Showing posts from September, 2005

Halloweeeeen !

There we go, one month to Halloween, my favorite season of the year (in case you haven’t noticed yet), so OF COURSE, there will be an Samhain special all this month !
(err well, in fact it’s halloween everyday with me, so I don’t see the big change)
Anyway,make some room for ghouls, ghosts, vampires, werewolfs, Mariah Carey, etc...

To start this ghoulish event, let’s begin with a sweeet mix (by Dj Froster The Friendly Reverend).
A Bloody Halloween Mix (23 :16) - Via rapidshare this time

Playlist :
1. Danny Elfman – Tales From The Crypt
2. Rob Zombie & The Ghastly Ones – She Get So Mean
3. Dave Gardner - Mad Witch
4. The Neanderthals - Jungle Zombies
5. The Daylighters - Mad House Jump
6. Carl Bonafede - Were Wolf
7. The Trashwomen - Nightmare At The Drag
8. The Woggles - Dracula's Daughter
9. Sonny Day - Creature From Outer Space
10. The Fuzztones - Happy Halloween
11. Goblin vs Disney - Dawn Of The Grinning Ghosts (Outro)

Rev Frost presents...A Bloody Halloween Part 1

See yo…

Georgia Lee Brown !

As many of the folks in the Mississippi delta Jack Wauken Cochran (aka Jackie Lee Cochran, aka Jack The Cat) was influenced by singers like Hank Snow, John Lee Hooker, Muddy Waters and Elvis Presley. His personal roots go back even further, because his grandmother had been a pure blooded Cherokee, that's why he had been given the rather unusual name 'Waukeen'.
In 1956 jack signed a contract with Sims records. His first two songs, Hipshakin' Mama and Riverside Jump, were recorded at Jim beck's studio in Dallas. Jackie Lee Cochran performed regularly with some of the musicians at Marty Landau's famous 'Riverside Rancho' nightclub in Burbank. Cliffie produced for him a session to be released by Decca Records. Jackie Lee Cochran's 'Ruby Pearl' disc featured blind pianist Jimmie Pruett, Cliffie on bass, and although 'The Cat' needed no training on electric guitar solos, he was overjoyed and proud to have 'the master', Merle Travis…

Bamboosville !

Another request brothers & sisters. (Hello Sven)

Wild, urgent, and undeniable.
Here comes the fabulous Mach Kung Fu from Japan, with the terrific « Going Native » soundtrack !
Enjooooooooooooy !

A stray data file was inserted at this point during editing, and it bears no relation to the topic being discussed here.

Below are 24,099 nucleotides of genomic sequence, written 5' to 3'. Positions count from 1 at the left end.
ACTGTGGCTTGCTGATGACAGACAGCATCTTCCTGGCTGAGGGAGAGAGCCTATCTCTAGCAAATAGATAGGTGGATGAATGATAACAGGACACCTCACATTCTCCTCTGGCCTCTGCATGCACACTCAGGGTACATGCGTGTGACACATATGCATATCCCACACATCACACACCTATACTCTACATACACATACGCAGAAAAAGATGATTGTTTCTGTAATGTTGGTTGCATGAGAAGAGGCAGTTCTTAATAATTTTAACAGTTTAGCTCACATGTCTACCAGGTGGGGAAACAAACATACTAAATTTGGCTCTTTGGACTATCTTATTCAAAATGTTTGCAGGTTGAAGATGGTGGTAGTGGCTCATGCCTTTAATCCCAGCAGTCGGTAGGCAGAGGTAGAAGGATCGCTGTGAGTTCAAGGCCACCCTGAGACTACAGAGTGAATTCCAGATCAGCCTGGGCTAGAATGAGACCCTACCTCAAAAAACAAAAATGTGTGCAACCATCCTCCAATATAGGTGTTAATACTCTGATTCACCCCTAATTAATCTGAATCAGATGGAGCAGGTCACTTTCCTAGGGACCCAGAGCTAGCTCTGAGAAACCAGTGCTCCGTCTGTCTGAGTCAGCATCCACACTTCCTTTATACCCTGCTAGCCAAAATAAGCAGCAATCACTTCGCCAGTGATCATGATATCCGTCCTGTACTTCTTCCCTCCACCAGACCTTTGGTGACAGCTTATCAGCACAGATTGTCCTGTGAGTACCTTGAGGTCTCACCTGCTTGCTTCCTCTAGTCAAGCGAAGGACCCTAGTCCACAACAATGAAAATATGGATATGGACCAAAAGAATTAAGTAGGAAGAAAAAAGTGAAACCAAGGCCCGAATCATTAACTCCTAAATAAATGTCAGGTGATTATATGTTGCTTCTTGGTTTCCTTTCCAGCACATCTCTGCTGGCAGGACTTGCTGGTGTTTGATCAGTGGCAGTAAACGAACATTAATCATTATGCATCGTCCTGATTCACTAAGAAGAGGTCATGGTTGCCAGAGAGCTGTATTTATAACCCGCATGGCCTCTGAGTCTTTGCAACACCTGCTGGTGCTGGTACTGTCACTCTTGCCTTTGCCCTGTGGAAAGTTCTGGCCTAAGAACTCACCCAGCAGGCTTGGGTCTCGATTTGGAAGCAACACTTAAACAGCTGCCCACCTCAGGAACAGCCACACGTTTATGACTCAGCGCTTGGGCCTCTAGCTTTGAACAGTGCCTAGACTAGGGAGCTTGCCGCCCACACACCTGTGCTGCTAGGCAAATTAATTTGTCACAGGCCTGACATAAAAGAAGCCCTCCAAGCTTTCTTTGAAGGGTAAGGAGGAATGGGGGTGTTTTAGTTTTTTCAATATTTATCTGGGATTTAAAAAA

Mach Kung-Fu - Bamboosville

Mach Kung-Fu - Chaquita

Rock Little baby !

Cecil Gant (b. Nashville, April 4,1913; d. 1951) was a Nashville blues, ballad, and boogie pianist who appeared on local radio there in the mid 1930's. He toured the South with his own band, from the late 30's until W.W.II, when he served in the army on the west coast. There, he played in bond rallies and was billed as "The GI Sing-Sation." In 1944, he recorded the crooning ballad "I Wonder," under the name "Private Cecil Gant," and the record went to the top of Billboard's charts. Though the tune was not rock and roll, his 1945 "Cecil's Boogie" was pretty close. So were his late 40's "Screwy Boogie," "Rock the Boogie," "Syncopated Boogie," "Hogan's Alley," and "Boogie Woogie Baby." However, six of his seven records that made the R & B charts were slow ballads. Some of his records featured local Nashville "country" musicians as back-up, giving them an early r…

Cozy Cole !

Cozy Cole had a long and successful career as a sideman, working with many of the greats in jazz: Louis Armstrong, Benny Carter, Cab Calloway, and Lionel Hampton. In 1943, he joined Raymond Scott's CBS radio orchestra. Scott later called him, "The most professional musician I've ever worked with."
In 1953, he formed a profession school for drummers with Gene Krupa in New York City. During the 1950s, he also led The Cozy Cole Combo, appearing regularly at the Metropole in New York. The combo recorded an instrumental featuring Cole on drums called, "Topsy" that sold over a million copies--one of the most popular instrumentals of the rock era.